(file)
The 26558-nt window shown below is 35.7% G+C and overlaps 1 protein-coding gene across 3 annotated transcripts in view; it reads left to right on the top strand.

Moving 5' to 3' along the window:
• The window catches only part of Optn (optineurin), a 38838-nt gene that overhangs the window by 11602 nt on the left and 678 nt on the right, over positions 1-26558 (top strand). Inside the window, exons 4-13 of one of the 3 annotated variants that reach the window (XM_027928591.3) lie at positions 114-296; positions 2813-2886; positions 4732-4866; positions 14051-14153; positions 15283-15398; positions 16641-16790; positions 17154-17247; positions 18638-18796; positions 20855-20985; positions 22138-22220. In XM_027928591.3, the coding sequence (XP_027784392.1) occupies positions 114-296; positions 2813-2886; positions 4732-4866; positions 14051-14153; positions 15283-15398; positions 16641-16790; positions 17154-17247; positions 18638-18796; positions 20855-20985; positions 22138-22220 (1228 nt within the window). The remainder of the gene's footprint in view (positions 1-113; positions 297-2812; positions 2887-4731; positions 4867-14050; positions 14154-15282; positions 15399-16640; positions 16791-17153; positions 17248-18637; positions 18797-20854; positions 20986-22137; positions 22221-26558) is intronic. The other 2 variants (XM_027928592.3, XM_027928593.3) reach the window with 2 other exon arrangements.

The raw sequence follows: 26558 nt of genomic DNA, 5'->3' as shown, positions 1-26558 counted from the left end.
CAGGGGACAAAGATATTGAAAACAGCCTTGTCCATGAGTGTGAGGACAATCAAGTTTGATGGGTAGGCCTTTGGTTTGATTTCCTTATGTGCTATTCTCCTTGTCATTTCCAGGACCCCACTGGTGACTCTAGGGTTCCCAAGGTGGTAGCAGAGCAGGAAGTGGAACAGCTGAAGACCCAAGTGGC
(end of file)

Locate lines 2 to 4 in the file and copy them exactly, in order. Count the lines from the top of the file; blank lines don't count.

Moving 5' to 3' along the window:
• The window catches only part of Optn (optineurin), a 38838-nt gene that overhangs the window by 11602 nt on the left and 678 nt on the right, over positions 1-26558 (top strand). Inside the window, exons 4-13 of one of the 3 annotated variants that reach the window (XM_027928591.3) lie at positions 114-296; positions 2813-2886; positions 4732-4866; positions 14051-14153; positions 15283-15398; positions 16641-16790; positions 17154-17247; positions 18638-18796; positions 20855-20985; positions 22138-22220. In XM_027928591.3, the coding sequence (XP_027784392.1) occupies positions 114-296; positions 2813-2886; positions 4732-4866; positions 14051-14153; positions 15283-15398; positions 16641-16790; positions 17154-17247; positions 18638-18796; positions 20855-20985; positions 22138-22220 (1228 nt within the window). The remainder of the gene's footprint in view (positions 1-113; positions 297-2812; positions 2887-4731; positions 4867-14050; positions 14154-15282; positions 15399-16640; positions 16791-17153; positions 17248-18637; positions 18797-20854; positions 20986-22137; positions 22221-26558) is intronic. The other 2 variants (XM_027928592.3, XM_027928593.3) reach the window with 2 other exon arrangements.

The raw sequence follows: 26558 nt of genomic DNA, 5'->3' as shown, positions 1-26558 counted from the left end.